In Japan, stocks ended higher for the last trading week of 2023. The Nikkei 225 Index rose by 0,.89% while the broader TOPIX Index climbed by 1.28% in quiet trading ahead of the New Year’s holiday. The optimism was due to expectations that the Bank of Japan (BoJ) could continue with its ultralow interest rate policy. The Nikkei climbed 28% while the TOPIX gained 25% for 2023, their biggest annual gains since 2013. The Nikkei was the best-performing index in Asia. Economic data for the week was mixed and had little correlation with the stock market. Unemployment remained unchanged at 2.5% in November. Industrial output fell for the first time in three months but by much less than expected. Retail sales, however, grew robustly year-over-year on the back of recovering consumption from the pandemic slump. The yen strengthened to JPY 141 per U.S. dollar. The yield on the 10-year Japanese government bond (JGB) eased slightly to 0.6%.

Chinese equities ascended in the last trading week of the year, in response to the government’s announcement of new online game approvals. This calmed fears of a possible clampdown on the gaming sector. The Shanghai Composite Index gained 2.06% for the week, while the blue-chip CSI 300 Index climbed by 2.81%. The Hong Kong benchmark Hang Seng Index rallied by 4.33%. A bout of fresh approvals for new online games was announced by Chinese regulators to support the industry. This followed a draft of new rules designed to curb spending that caused stocks to plunge the week earlier. Shares of one of China’s largest online gaming companies, Tencent, plummeted by more than 12% amid concerns that the government may resume controls on big technology companies after its two-year crackdown that began in 2021. Stocks recovered some of their losses, however, as Beijing’s softer stance appears to have coaxed back some of the lost investor confidence. As Beijing’s latest stimulus measures supported growth, profits at industrial firms shot up by 29,5% in November year-on-year and rose from October’s 2.7% gain. Economists forecast China’s gross domestic product (GDP) growth to slow to 4.6% in 2024 from 5.2% in 2023 as the country continues to be dogged by persistent property woes and growing deflationary pressures.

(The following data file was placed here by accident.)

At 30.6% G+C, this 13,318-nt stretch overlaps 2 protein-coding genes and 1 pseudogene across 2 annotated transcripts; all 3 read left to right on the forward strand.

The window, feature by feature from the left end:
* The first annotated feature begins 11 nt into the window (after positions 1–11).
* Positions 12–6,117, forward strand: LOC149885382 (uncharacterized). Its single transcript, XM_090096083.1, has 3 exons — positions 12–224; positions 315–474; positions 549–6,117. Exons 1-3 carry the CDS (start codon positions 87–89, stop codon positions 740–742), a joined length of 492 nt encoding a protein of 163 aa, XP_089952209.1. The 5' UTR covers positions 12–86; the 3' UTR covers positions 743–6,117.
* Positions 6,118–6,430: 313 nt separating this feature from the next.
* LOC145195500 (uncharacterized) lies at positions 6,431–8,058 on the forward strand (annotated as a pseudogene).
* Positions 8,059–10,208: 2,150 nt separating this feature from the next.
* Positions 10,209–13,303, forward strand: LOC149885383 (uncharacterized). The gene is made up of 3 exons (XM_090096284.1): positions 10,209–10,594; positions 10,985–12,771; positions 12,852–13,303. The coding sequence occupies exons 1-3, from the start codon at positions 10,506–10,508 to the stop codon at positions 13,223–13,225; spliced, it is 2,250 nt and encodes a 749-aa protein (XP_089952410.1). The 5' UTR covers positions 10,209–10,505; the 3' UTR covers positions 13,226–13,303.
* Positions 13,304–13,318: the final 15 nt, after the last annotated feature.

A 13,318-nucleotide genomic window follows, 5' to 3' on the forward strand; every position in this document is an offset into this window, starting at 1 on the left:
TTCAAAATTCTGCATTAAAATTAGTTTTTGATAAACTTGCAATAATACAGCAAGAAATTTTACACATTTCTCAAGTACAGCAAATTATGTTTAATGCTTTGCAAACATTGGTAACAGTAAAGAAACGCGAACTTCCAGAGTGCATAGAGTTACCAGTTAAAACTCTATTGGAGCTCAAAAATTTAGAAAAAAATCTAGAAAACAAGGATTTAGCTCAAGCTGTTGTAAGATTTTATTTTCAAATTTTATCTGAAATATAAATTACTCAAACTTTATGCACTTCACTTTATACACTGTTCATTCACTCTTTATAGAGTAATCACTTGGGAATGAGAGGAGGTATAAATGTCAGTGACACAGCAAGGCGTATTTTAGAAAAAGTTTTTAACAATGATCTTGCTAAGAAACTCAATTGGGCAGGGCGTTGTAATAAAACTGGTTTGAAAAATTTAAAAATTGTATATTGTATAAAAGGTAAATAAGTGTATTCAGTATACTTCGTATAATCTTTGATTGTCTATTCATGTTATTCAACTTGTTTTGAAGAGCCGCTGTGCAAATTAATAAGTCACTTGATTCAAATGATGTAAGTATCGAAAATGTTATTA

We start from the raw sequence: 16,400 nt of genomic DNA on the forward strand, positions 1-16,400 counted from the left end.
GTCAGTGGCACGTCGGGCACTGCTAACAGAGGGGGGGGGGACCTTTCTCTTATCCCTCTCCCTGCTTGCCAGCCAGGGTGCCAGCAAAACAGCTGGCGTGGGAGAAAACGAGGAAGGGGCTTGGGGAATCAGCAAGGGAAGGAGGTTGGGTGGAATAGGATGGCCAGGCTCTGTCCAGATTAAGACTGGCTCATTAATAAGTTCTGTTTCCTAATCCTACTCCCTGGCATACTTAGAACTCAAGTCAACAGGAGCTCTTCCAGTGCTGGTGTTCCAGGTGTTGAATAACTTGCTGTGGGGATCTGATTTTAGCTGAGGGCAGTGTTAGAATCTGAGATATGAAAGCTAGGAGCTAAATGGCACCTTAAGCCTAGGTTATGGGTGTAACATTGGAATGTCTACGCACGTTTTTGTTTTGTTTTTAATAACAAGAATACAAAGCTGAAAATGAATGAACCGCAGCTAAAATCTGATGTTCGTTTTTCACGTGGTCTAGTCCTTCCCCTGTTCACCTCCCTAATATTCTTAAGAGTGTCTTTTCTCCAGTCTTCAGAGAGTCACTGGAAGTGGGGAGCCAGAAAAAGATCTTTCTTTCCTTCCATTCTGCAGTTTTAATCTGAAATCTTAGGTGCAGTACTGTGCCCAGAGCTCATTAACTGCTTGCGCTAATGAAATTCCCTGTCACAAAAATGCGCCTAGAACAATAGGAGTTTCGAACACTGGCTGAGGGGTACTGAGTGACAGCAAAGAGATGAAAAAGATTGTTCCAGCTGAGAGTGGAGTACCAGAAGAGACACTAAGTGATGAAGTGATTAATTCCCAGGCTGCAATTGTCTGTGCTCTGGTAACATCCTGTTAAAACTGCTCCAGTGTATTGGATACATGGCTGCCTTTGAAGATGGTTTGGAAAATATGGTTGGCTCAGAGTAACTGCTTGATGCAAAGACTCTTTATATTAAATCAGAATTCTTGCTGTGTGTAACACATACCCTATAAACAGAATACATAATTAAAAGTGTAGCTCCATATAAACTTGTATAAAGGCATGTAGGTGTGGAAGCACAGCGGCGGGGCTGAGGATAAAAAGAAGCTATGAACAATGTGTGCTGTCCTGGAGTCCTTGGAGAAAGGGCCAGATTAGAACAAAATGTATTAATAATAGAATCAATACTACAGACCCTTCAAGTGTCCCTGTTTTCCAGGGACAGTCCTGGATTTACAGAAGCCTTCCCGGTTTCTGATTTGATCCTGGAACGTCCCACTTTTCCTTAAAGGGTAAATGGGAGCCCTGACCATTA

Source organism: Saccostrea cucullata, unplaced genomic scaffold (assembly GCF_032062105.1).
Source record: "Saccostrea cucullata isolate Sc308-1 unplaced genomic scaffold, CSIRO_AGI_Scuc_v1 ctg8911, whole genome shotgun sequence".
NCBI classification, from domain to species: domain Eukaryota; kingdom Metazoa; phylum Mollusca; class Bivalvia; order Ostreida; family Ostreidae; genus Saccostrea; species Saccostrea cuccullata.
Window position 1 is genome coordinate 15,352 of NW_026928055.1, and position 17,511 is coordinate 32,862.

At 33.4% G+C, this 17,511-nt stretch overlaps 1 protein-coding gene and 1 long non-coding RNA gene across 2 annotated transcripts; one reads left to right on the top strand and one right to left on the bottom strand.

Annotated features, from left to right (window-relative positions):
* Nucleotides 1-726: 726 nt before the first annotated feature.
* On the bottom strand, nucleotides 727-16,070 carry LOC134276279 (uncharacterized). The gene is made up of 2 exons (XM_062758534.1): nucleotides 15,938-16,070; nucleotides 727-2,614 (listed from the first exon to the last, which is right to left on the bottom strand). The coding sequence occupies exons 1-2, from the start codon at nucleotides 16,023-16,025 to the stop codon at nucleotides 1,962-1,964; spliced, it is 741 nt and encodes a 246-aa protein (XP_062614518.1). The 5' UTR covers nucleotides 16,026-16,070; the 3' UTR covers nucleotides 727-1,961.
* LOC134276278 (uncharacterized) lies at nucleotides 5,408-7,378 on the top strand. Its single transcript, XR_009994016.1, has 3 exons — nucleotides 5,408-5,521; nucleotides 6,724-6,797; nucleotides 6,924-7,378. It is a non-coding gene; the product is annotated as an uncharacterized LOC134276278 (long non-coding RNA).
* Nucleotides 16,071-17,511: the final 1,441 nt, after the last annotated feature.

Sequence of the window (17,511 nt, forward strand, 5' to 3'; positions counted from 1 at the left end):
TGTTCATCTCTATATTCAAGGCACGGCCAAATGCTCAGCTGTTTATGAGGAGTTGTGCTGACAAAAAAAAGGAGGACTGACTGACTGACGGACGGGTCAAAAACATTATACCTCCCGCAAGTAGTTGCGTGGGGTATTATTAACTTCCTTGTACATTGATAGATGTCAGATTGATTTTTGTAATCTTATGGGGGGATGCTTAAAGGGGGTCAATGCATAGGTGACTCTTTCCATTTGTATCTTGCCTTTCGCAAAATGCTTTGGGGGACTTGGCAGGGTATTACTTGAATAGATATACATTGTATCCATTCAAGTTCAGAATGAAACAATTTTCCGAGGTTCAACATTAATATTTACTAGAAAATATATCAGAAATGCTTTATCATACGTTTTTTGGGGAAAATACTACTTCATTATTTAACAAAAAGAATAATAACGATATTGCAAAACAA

The Week Ahead

Among the important economic data that are expected to be released this week are the month’s auto sales, ISM manufacturing, and several labor market readings that include nonfarm payrolls, JOLTS job openings, and the unemployment rate for December.

Key Topics to Watch

S&P final U.S. manufacturing PMI for December
Construction spending for November
Richmond Fed President Tom Barkin speaks
U.S. job openings for November
ISM manufacturing for December
Minutes of Fed’s December meeting
Auto sales for December
ADP employment for December
Initial jobless claims for December 30
S&P final U.S. services PMI for December
U.S. unemployment report for December
U.S. unemployment rate for December
U.S. hourly wages for December
Hourly wages (year-over-year)
ISM services for December
Factory orders for November
Richmond Fed President Tom Barkin speaks
Dallas Fed President Lorie Logan speaks

Markets Index Wrap-Up


Latest Articles


By submitting this form on our website, you agree that we may collect and use your personal information for marketing, and for other purposes as set forth in our privacy policy, which we encourage you to review.